Most of you might have come across this nuisance, but might have brushed it off. If you look closely enough you realise Amazon has one excellent example of dark UX practices that I know off. They make it really difficult for you to contact their customer service live chat.
For the purpose of explaining this problem, let’s take a hypothetical example. You want a status update on a delayed package, you don’t want a refund at this moment and the site says you can’t return the order anyway. This is a typical scenario that warrants contacting customer service. So how do you get in touch?
Think about it. Close your eyes and imagine the Amazon website. Now you know you need to contact customer services, so where would you look first? You would imagine there was a toll-free number to call. That seems to be the norm these days. Though you’d have to muster up the courage to navigate through an endless maze of automated messages. Deep breath and get to it. You’d probably find their toll-free plastered on their home page. First guesses are usually, top right or maybe in the footer at the end of the page. These are usually where the average website parks this information. It is a best UX practice after all to keep such critical information points in places where people expect to find it. You really long for once for one of those annoying chat bot bubbles to appear on the bottom right. Where are those nasty little things when you really need it. The next likely step in your journey is to look at it on the company’s ‘About Us’ page. You scour the main menu for anything that resembles this. Then you dive into the secondary menu. Here’s what I found.
The main menu
The main primary menu is entirely given up to shopping related links. There’s no help here.
The secondary menu
This hamburger menu that says ‘All’ evokes visages of the ‘One Ring’ from Lord of the Rings. The one menu item to rule them all. The keys to Amazon. This does look promising. At the end of the scrollable list of departments and such is a section that says customer service. This brings you to the customer help page. Paydirt. You are almost there. More about that below.
The footer does have one entire column that proudly proclaims ‘Let Us Help You.’ Surely, there’s going to be a quick fix there. Oh but no. There does seem to be a link to a ‘Returns Centre’. One glance at this page and you realise it’s primary purpose is not to return products. It’s to manage previous return requests or return a gift that you may have received. Any actual returning of purchases has to be done from your My Orders page. There should be a cross link to that page from this one, one would think.
The last entry in the ‘Let Us Help’ You column, does say help. This is the same page that you navigate to from the secondary menu as described above. If you’ve been patient enough till now, it’s going to pay off. Above the fold you don’t see an immediate button or number to trigger a chat with a customer service individual. But if you scroll down you find a tabbed interface with several topics and sub topics. The last thing on this list is Customer Service. Hit that and you finally find the contact us page at the bottom of the list. You are probably jumping up and down with joy right now. The first thing I’d do is bookmark this page in your browser. Even if you think your UX muscle memory is good enough to remember this path in the future, this is a major time saver. It eliminates so much headache in the future. Headache which you shouldn’t have in the first place.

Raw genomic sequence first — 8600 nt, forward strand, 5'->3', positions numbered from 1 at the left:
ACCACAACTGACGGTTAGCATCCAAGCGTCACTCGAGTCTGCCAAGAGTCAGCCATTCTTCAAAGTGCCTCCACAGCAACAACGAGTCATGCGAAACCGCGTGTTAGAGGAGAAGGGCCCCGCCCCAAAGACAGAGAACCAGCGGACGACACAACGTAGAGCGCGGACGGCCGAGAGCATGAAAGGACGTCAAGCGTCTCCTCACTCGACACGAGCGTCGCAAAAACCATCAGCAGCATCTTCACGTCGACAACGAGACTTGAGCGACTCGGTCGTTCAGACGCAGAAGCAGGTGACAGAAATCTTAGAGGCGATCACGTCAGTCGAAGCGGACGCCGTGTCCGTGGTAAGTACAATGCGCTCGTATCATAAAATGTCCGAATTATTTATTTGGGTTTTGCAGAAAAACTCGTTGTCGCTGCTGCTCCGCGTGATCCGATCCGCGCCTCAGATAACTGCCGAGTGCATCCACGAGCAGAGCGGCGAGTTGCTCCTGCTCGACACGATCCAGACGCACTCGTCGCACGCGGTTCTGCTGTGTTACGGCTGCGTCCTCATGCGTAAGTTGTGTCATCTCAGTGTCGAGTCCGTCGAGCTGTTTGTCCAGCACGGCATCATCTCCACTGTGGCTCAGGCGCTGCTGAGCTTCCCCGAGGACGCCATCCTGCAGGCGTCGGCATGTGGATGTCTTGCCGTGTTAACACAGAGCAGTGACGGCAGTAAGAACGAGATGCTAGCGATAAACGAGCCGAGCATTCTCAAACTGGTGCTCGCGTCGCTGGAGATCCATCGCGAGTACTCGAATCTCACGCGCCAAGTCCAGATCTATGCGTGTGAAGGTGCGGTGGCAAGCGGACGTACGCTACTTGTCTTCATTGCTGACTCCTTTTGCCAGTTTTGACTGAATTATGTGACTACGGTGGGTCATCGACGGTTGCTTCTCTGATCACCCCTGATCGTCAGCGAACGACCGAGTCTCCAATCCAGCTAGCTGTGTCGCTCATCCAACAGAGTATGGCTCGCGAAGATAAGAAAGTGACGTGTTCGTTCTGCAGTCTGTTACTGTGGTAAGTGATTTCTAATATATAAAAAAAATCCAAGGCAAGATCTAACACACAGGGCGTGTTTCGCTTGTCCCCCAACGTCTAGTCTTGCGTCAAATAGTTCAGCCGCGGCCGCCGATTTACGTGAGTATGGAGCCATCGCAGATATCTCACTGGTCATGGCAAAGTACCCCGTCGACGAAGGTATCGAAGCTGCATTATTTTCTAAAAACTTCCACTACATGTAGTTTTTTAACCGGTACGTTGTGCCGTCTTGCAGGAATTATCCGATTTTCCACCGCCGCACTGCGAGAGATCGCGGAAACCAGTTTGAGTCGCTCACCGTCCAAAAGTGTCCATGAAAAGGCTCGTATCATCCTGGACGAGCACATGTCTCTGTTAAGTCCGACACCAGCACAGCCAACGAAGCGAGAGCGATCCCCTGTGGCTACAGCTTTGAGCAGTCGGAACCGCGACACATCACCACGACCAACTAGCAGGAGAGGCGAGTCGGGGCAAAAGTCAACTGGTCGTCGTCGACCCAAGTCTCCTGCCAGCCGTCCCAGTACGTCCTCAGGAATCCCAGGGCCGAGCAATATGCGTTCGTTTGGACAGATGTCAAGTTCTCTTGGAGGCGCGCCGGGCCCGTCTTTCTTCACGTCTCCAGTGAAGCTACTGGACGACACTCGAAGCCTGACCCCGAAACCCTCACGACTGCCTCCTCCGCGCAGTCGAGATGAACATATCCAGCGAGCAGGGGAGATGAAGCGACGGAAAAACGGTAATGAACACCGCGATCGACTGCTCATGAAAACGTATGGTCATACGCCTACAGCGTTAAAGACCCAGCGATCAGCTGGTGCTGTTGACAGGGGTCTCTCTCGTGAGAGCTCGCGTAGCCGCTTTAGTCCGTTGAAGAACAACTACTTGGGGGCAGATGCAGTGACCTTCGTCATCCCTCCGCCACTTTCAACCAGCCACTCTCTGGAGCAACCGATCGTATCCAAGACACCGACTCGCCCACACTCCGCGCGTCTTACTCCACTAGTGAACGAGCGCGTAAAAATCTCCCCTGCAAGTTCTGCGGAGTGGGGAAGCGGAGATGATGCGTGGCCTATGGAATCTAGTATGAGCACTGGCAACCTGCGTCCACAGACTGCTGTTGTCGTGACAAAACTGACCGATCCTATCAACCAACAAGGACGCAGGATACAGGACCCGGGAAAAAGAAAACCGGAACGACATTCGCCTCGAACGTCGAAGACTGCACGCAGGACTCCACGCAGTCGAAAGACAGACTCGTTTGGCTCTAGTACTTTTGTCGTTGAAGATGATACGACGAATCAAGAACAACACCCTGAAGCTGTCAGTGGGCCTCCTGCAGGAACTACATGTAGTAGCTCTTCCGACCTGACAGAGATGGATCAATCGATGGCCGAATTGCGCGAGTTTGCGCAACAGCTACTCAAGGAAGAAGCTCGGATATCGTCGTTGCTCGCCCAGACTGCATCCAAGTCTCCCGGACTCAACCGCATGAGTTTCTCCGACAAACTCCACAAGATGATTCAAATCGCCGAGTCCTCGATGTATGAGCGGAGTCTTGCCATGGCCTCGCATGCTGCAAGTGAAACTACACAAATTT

So you found it.
You have two options now. Go for a live chat or opt for a call back. I’ll confess I always pick live chat. I am treated to a further minor annoyance of a bot that collects key details about which order I want to discuss. I believe this is common regardless of whether you want to do a call or a chat. More often than not I find myself repeating these details to the human at the other end later.
Why does Amazon do this?
Let’s face it. Amazon doesn’t want you to call their customer service as far as possible. Eliminate the human cost if you can automate as much of the UX flow as possible seems to be the prime principle driving this. Pun unintended. I can see how it makes business sense. Yet from a branding perspective, it paints Amazon as a little heartless and customer unfriendly.
You might say that this isn’t exactly the definition of Dark UX. True. A better example would be how Amazon Australia tricks you into signing up for their Prime Membership and then forces you to go through this entire journey to cancel your free trial. Or the minimum order quantity forcing you to buy two tins of candy from Amazon India, when you only wanted one. Yet, I firmly believe that concealing easy access to connect with a customer associate is a Dark UX practice for an e-commerce site because it’s trying to drive you to automated solutions and be satisfied by them, or to avoid returning your order or giving up on the issue in the first place.
Edit: Post this article Amazon actually did make a UX change. It introduced its customer service button as the second item on its main navigation. Yet to contact the company you still need to click the last link at the bottom of the page to find the relevant options.